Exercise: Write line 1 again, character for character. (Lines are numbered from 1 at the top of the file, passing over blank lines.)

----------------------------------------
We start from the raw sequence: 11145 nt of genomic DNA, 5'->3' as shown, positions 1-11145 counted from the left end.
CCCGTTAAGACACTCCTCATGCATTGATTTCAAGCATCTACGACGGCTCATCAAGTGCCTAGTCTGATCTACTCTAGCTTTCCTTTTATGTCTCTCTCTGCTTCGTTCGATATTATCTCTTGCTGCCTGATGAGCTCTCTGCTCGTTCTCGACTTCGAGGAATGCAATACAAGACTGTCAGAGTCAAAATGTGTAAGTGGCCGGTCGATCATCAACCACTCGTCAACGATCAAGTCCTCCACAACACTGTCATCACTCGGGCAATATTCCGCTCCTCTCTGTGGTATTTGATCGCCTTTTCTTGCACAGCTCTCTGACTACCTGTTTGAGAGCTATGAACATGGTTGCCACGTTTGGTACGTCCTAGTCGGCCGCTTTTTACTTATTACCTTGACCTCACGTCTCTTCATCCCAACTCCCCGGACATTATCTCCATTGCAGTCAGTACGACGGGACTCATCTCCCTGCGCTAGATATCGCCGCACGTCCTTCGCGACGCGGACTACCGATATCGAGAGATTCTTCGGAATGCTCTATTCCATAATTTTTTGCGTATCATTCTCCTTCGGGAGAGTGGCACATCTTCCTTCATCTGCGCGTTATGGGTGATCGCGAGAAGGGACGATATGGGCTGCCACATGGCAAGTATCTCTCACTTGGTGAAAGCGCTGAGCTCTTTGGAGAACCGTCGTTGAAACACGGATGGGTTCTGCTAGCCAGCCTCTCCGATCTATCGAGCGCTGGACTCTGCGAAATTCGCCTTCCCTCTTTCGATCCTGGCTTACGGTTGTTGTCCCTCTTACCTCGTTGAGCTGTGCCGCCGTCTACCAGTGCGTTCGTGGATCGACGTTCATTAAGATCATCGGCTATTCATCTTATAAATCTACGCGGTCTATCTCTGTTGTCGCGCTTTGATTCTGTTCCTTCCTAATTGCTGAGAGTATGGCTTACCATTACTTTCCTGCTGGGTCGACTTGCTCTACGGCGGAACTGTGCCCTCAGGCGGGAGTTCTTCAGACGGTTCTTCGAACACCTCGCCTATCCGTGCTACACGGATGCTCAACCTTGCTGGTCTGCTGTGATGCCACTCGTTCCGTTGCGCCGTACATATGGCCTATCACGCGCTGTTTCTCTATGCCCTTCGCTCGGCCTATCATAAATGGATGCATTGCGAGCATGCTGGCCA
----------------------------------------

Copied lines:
We start from the raw sequence: 11145 nt of genomic DNA, 5'->3' as shown, positions 1-11145 counted from the left end.